Computational neural network provides naturalistic solution for recovery of finger dexterity after stroke
Finger dexterity is a fundamental movement skill of humans and the ability to individuate fingers imparts high motor flexibility. Disruption of dexterity due to brain injury imposes a detriment to quality of life, and thus understanding the neurological mechanisms responsible for recovery is imperative for neurorehabilitation. Two neuronal pathways have been proposed to play crucial roles in finger individuation: the corticospinal tract, originating from primary motor cortex and premotor areas,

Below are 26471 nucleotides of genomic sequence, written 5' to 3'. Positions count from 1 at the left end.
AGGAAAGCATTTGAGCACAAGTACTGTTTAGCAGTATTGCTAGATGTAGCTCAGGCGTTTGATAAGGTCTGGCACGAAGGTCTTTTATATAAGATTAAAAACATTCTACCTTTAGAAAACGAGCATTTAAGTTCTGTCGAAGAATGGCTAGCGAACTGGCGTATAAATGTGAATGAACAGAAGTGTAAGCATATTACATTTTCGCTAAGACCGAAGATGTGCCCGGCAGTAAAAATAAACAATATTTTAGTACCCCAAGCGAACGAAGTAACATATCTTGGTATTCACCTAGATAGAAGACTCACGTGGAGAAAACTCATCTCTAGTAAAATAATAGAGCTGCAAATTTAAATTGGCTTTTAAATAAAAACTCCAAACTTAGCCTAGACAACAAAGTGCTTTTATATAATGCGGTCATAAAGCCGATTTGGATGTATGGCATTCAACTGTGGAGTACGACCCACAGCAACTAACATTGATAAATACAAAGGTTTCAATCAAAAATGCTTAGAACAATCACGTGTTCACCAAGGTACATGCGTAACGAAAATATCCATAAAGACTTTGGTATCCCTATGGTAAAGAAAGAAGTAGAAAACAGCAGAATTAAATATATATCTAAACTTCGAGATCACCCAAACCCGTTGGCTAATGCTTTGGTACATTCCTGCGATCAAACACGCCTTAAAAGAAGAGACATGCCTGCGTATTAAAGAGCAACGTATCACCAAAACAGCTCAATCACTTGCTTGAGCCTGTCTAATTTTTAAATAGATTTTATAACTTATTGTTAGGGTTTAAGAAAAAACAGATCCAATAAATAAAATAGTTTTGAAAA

... and the subcortical reticulospinal tract, originating from the reticular formation in the brainstem. Finger individuation in patients with lesions to these pathways may recover, however it remains an open question how the cortical-reticular network reorganizes and contributes to this recovery following a stroke. We explored the hypothesis that interactive connections between cortical and subcortical neurons reflect dynamics appropriate for generating outgoing commands for finger movement. To formalize this hypothesis, we developed an Artificial Neural Network (ANN) representing the premotor planning input layer, cortical layer including excitatory and inhibitory neurons and reticular layer that control motoneurons eliciting unilateral flexion of two fingers. The ANN was trained to reproduce normal activity of finger individuation and strength. Analysis of the trained ANN revealed that the natural dynamical solution was a near-linear relationship between the force of the instructed and uninstructed finger, resembling individuation patterns in humans. We then applied a simulated stroke lesion to the ANN and explored the resulting finger dexterity at multiple stages post stroke. Analysis revealed: (1) increased unintended force produced by uninstructed fingers (i.e., enslaving) and (2) weakening of the force in the instructed finger immediately after stroke, (3) improved finger control during recovery that typically occurs early after stroke, and (4) association of this behavior with increased neural plasticity of the residual neurons, as reflected by strengthening of connectivity weights between premotor and focal cortical excitatory and inhibitory neurons, but reduction in connectivity in shared cortical neurons. Interestingly, the network solution predicted that the reticulospinal pathway also contributed to the improved behavior. Lastly, the ANN also predicts the effect of cortical lesion size on finger individuation. Our model provides a framework by which to understand a number of experimental findings. The model solution suggests that a key mechanism of finger individuation is establishment of an interactive relationship between cortical and subcortical regions, appropriate to produce desired finger movement.